“When trauma is so widespread, it can help us acknowledge our shared humanity without denying our differences. It can light the way toward empathy, and toward a more inclusive and whole community.” 

Along with the suffering is a unique opportunity to reimagine and restructure.

Can our nation emerge from this bruising year with a new sense of purpose? With fresh reserves of empathy and a renewed spirit of connection? Can the multiple traumas of 2020 push us to expand the circle of human concern to include all people?

As short winter days grow colder, it’s natural to look at the struggles and dislocations all around us and think, We will never be the same. But the note I want to end 2020 on is this: No, we will never be the same. We will be better.

You and I have a once-in-a-lifetime opportunity to respond to 2020 by reimagining and restructuring our organizations, our economy, and our society.

“The note I want to end 2020 on is this: No, we will never be the same. We will be better.

We need to become “as big as the problems we face.”

But we can’t achieve together what we can’t imagine together. What if we take a leap of faith and embrace a few simple, radical claims in 2021? Claims like these:

• Economic justice is achievable.
• Racial justice is achievable.
• Health equity is achievable.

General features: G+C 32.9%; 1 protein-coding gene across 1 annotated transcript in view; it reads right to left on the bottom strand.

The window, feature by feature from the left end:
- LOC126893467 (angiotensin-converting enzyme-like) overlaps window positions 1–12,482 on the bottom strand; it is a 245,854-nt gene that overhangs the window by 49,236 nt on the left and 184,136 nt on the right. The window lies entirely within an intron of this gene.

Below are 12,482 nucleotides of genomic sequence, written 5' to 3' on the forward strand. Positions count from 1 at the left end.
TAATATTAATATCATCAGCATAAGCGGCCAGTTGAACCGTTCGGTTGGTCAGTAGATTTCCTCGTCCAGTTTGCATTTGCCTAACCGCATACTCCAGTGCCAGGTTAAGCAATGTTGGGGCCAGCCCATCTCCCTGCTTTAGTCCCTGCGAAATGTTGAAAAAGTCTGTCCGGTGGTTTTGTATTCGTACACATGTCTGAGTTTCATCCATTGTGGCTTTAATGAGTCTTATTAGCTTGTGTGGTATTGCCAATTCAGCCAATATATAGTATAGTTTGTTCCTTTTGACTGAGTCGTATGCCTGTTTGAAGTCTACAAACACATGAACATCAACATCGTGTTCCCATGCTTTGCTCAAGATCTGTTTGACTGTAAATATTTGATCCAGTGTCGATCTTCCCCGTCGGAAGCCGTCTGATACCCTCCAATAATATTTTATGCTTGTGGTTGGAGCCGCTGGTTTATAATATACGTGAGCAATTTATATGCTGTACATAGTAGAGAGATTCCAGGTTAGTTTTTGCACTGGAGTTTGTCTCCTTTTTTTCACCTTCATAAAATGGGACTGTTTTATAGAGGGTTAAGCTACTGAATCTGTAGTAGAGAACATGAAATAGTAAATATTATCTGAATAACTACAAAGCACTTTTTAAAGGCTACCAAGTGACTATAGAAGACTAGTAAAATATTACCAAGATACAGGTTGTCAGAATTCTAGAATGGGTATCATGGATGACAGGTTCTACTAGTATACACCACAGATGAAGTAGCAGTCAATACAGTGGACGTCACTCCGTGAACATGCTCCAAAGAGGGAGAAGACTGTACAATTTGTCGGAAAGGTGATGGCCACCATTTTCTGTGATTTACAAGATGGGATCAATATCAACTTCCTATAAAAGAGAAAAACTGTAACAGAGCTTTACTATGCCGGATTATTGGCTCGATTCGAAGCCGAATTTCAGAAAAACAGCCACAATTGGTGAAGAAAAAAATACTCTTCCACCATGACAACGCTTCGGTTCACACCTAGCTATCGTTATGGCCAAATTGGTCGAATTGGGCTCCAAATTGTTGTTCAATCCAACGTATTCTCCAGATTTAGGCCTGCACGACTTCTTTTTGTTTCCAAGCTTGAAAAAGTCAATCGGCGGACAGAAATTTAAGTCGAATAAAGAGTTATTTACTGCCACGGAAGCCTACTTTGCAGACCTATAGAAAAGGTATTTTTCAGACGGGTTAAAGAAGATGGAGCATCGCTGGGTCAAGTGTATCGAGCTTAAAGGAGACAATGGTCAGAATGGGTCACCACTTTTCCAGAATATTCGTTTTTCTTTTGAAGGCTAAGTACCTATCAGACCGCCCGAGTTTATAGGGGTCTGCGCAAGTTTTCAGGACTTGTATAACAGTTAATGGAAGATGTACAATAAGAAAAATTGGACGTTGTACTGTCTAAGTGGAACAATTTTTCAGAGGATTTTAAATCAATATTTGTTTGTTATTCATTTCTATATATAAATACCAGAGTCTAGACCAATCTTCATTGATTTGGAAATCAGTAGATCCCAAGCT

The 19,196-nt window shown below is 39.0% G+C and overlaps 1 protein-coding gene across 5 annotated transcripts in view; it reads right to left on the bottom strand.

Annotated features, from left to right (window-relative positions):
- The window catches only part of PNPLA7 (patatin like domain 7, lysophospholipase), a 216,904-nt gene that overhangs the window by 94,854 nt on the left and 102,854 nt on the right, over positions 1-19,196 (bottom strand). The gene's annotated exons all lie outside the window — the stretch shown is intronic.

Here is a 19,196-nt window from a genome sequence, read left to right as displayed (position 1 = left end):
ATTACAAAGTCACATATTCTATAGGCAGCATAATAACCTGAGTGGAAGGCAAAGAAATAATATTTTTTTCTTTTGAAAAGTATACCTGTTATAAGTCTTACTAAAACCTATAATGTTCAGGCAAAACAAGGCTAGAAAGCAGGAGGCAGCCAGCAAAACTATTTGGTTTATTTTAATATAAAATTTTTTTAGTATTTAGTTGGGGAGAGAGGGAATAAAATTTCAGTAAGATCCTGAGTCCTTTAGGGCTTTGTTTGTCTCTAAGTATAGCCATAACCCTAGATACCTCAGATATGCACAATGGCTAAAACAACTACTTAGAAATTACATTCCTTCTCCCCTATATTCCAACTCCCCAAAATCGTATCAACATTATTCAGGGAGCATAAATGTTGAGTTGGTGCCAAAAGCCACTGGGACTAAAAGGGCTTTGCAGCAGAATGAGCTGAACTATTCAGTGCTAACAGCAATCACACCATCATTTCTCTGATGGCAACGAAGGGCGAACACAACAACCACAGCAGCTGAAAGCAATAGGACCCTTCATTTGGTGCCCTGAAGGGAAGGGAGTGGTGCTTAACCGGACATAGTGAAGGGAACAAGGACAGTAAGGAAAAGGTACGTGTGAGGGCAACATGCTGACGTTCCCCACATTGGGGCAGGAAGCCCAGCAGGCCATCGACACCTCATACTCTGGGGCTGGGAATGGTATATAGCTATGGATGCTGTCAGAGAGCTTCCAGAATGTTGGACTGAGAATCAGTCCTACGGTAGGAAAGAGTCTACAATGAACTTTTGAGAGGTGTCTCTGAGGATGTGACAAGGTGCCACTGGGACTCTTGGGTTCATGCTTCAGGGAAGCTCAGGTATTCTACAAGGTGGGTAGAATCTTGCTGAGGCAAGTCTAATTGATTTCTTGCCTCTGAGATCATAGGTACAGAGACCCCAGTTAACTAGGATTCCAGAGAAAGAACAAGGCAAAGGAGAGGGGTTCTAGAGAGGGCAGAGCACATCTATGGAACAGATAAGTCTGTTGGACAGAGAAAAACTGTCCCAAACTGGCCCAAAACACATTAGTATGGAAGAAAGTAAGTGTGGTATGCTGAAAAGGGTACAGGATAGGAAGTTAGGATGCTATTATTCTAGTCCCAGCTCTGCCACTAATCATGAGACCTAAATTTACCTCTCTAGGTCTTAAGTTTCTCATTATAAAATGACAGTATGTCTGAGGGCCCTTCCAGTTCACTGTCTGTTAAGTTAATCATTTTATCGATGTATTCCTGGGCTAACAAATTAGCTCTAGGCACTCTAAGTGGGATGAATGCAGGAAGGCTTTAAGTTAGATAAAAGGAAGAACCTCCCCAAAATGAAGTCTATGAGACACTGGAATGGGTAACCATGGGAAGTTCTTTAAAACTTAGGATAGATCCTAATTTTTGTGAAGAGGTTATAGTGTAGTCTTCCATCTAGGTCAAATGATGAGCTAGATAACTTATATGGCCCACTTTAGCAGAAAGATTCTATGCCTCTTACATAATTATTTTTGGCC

• A society that is stronger at the places that were fractured is achievable.

Is that vision a lot to take on?

Damn right it is, and no organization or individual can get us anywhere close to it without countless allies and partners. We are tiny, each of us. The task before us is as vast as the night sky over Great Plains.

But as our frequent partner Nick Tilsen of NDN Collective said when he addressed a Council on Foundations conference a few years ago, “Our vision has to be at least as big as the problems we face.”

We want to “coax” a better future to meet these challenges in 2021.

The Foundation’s team will enter 2021 determined to be a better organization than ever before, because the times demand that of us. We will serve our priority communities as effectively as we can. We will invest in our grantees’ efforts not just to survive, but to thrive. And we will enter the year open to new possibilities at a time when going “back to normal” just won’t cut it.

We’ve done some work this year with a talented consultant named Gary Hubbell. Gary ended a recent blog with the question, “What better future are you trying to coax into being?”

That’s an inspiring question. I’m grateful for the possibility that if you care enough to be reading this, then maybe you too are trying to coax a better future into being. I hope the coming year will bring you the light you need to see your pathway, sustenance to keep going, and support to thrive along the way.

Author

Kevin

Kevin Walker

President and CEO, Northwest Area Foundation

Crisis Response Updates web page

This year’s mounting crises call for us to rally together in commitment to our priority communities. As part of that commitment, we’ve developed a Crisis Response Updates web page for the latest information as we learn more from our grantee partners and collaborate on responses that meet their needs. The web page includes our expanded crisis response grantmaking and COVID-related informational and funding resources. We’ll continue to update the page as new information is available.

Learn more